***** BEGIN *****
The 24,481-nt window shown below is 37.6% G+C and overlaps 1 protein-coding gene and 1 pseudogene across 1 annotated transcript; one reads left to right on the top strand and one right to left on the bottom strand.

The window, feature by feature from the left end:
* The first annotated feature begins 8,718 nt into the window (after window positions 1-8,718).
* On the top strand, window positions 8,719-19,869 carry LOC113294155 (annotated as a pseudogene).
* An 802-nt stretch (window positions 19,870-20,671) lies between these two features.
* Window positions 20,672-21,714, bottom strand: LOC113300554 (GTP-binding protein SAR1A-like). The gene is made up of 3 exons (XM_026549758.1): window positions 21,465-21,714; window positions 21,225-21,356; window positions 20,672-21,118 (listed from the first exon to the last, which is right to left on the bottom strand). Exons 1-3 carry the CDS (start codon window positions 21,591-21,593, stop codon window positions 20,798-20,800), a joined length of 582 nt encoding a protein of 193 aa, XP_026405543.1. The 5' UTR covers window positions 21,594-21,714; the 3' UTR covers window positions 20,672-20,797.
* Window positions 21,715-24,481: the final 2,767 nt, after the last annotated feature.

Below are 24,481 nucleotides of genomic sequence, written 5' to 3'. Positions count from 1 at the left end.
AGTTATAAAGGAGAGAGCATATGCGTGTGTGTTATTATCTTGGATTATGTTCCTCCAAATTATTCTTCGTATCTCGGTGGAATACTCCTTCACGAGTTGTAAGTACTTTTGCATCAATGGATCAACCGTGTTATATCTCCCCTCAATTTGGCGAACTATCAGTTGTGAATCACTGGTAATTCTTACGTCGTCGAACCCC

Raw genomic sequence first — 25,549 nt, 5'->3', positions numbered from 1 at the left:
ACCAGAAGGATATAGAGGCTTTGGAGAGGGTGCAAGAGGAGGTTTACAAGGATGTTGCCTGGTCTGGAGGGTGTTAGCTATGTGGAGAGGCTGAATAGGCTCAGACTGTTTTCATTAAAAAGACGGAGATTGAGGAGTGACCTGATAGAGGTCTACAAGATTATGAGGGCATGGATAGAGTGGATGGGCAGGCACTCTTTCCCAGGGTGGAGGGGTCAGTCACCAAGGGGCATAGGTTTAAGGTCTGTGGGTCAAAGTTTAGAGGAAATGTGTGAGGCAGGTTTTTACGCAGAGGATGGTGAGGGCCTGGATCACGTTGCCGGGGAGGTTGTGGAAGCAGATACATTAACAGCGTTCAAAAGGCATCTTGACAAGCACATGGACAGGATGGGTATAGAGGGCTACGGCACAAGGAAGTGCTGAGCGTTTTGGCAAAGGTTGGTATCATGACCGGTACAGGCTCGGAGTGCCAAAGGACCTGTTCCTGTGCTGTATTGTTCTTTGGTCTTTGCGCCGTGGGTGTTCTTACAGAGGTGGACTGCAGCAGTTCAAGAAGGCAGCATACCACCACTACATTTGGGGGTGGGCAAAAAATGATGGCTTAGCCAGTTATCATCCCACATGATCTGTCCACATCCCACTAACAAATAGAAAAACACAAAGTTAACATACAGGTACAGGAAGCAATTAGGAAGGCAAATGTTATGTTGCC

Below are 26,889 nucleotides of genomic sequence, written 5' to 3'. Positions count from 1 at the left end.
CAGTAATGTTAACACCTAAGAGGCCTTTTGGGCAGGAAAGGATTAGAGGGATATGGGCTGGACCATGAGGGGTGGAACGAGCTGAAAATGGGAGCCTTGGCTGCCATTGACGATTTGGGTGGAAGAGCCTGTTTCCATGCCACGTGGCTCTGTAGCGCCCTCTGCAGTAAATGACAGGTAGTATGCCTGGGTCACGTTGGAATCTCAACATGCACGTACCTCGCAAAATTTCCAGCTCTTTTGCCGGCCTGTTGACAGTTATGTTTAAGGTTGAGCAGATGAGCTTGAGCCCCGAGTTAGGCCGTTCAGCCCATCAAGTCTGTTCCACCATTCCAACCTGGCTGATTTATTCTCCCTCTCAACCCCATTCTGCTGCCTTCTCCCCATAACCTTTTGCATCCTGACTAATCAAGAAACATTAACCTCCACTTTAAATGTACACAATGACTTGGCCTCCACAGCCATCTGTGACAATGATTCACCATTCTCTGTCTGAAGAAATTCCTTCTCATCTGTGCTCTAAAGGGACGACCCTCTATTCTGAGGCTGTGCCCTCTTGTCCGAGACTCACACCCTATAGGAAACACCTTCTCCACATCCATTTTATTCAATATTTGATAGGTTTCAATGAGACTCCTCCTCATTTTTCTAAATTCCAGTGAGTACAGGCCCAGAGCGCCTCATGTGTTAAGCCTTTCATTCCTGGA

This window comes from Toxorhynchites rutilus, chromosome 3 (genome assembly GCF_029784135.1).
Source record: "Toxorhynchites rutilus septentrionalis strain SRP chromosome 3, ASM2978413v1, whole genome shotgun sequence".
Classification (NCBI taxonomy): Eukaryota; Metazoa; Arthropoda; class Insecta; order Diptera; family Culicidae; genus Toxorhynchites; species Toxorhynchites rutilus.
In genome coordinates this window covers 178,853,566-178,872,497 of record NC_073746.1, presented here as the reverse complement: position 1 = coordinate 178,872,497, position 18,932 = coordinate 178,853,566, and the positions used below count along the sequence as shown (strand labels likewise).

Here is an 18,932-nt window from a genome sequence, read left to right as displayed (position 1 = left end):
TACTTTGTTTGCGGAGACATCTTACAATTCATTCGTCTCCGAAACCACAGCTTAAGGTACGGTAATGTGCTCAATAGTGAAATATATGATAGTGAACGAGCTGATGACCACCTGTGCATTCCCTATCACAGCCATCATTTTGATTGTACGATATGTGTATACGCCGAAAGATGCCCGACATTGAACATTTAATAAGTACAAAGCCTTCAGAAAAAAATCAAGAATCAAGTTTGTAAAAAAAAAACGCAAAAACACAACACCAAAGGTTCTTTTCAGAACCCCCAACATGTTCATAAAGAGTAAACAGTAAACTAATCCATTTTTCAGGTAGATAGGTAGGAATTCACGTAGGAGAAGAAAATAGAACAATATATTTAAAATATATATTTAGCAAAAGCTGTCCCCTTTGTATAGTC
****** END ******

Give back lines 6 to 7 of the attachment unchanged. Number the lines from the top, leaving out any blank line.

* Window positions 20,672-21,714, bottom strand: LOC113300554 (GTP-binding protein SAR1A-like). The gene is made up of 3 exons (XM_026549758.1): window positions 21,465-21,714; window positions 21,225-21,356; window positions 20,672-21,118 (listed from the first exon to the last, which is right to left on the bottom strand). Exons 1-3 carry the CDS (start codon window positions 21,591-21,593, stop codon window positions 20,798-20,800), a joined length of 582 nt encoding a protein of 193 aa, XP_026405543.1. The 5' UTR covers window positions 21,594-21,714; the 3' UTR covers window positions 20,672-20,797.
* Window positions 21,715-24,481: the final 2,767 nt, after the last annotated feature.